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For the record: 14/09/2009

"I'm out! I'm free!" Stephen Farrell calls the New York Times's foreign desk after being rescued from Taliban kidnappers by British special forces

A flop and it's over

Congratulations to Music Week, which publishes its 50th anniversary issue today. It carries an interview with Sir Cliff Richard, who warns the music industry it may be discarding young talent too soon: "The music business now seems to spit people out very easily. One flop and it's all over – I had four."

Malcolm McLaren, meanwhile, tells MW that CDs and records will not quite disappear: "Antique technology, if that is what you mean, will continue to exist and be desired by those who in the same way, desire vintage fashion."

Ahead of ourselves

Regular readers of these pages who saw last week's story of Blackadder creator Richard Curtis's plans to write an episode of Doctor Who will not have been surprised, having learned of the matter here back in June.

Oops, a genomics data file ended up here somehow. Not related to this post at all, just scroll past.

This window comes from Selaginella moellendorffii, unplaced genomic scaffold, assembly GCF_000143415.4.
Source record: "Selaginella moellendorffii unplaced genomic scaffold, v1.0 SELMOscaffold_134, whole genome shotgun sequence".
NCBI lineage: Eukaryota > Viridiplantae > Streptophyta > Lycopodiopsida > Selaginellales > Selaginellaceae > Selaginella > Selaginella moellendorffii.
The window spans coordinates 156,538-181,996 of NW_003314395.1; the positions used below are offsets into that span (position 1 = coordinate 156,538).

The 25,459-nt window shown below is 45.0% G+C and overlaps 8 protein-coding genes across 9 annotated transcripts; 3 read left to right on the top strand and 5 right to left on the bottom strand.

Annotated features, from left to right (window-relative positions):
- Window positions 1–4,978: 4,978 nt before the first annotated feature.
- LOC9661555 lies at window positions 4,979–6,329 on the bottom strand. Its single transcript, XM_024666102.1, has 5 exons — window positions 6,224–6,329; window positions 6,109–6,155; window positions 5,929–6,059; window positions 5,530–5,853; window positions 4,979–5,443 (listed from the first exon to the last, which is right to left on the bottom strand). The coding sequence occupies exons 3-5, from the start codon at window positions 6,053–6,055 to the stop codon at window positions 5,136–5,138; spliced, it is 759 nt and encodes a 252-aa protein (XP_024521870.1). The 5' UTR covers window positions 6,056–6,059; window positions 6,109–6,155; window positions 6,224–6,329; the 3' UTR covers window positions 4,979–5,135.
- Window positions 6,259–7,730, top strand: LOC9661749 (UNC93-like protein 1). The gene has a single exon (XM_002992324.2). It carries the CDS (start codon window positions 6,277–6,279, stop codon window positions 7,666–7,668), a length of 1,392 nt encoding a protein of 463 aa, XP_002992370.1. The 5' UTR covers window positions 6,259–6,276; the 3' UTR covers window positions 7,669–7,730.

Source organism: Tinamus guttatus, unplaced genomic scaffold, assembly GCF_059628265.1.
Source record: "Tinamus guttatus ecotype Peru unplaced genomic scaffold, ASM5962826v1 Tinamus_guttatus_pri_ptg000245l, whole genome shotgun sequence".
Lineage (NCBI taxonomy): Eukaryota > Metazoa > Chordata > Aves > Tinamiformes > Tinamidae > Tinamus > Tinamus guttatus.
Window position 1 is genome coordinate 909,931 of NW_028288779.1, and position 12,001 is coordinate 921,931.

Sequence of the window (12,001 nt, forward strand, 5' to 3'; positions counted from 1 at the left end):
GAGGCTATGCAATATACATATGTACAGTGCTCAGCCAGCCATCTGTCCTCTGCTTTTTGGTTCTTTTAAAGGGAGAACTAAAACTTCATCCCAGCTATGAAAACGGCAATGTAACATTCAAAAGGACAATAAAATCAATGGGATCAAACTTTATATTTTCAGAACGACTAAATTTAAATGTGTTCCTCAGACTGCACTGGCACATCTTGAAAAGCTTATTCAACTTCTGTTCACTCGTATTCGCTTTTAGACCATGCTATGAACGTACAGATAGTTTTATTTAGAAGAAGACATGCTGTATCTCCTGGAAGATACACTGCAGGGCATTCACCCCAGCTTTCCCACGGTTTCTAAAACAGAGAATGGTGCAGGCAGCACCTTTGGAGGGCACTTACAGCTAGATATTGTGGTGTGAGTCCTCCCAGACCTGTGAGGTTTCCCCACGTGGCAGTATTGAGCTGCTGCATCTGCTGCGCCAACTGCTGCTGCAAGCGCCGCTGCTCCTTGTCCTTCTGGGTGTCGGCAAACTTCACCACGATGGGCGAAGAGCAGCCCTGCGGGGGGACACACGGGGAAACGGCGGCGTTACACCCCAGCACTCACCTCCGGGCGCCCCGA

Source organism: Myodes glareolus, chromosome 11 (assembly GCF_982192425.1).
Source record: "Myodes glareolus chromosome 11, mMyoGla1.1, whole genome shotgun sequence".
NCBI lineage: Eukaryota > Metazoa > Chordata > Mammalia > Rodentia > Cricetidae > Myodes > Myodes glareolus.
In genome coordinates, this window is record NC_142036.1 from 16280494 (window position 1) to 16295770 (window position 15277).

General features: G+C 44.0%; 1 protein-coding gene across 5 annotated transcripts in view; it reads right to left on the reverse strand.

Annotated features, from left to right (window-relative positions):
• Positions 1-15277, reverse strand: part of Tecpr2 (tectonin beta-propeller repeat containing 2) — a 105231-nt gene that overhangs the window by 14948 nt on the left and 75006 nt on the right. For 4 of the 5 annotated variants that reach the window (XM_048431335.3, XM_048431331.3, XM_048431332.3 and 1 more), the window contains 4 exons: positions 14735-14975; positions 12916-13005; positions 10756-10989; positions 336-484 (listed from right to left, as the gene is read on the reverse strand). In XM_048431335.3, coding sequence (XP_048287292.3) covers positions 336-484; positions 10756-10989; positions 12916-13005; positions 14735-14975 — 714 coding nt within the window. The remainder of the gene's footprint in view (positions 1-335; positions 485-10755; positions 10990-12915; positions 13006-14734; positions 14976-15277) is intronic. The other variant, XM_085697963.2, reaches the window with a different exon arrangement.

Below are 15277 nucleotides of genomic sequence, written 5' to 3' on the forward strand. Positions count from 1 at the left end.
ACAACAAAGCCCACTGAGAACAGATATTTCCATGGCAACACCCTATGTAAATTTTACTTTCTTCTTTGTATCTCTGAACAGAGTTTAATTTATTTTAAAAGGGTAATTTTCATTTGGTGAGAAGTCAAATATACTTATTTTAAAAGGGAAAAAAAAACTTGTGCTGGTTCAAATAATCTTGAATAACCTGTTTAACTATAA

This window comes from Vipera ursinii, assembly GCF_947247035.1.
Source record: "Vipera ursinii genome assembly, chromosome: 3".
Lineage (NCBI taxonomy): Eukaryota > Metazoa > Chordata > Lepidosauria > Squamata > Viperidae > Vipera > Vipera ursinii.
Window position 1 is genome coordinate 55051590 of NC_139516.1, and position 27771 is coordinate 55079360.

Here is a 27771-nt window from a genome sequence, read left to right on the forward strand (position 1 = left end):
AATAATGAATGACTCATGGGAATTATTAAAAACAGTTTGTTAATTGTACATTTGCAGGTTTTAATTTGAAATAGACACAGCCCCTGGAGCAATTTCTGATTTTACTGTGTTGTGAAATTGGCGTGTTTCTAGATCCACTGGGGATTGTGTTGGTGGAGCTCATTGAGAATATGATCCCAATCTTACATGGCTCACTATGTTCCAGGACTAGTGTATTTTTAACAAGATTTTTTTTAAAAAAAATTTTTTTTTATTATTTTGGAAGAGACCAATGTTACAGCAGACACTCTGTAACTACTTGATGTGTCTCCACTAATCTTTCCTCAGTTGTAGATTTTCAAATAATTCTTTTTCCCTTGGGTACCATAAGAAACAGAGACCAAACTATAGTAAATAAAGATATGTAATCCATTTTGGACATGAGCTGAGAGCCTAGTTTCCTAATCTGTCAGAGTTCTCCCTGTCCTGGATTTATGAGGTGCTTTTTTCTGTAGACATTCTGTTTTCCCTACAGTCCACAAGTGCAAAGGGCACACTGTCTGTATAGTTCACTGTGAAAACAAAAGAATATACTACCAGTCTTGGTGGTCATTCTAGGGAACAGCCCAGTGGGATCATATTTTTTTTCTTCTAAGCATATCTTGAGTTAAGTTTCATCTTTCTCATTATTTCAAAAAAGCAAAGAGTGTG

Conflict of interest

In a damning critique of the Labour years in The Spectator, The Sun's political sage Trevor Kavanagh says British troops "lost our grip on bomb-hurling militants and were effectively driven, defeated, out of southern Iraq." Not quite the sentiment of The Sun's headline when the Union flag was taken down in Basra: "Job done".

The play for today

Surely a producer will come forward to make The Last Page, the final play by Keith Waterhouse, which he finished shortly before his death. I visited him at his London home just as he was starting it, nearly three years ago. "It's about the death of Fleet Street. I won't tell you any more about it because I know very little about it myself at the moment," he said at the time. "I was going to call it The Back Page, but I thought that sounded too much like the sports page, a subject I know nothing about." We now know that the play is an affectionate portrayal of the craft of journalism, and there aren't many of those around these days. Let's get it made.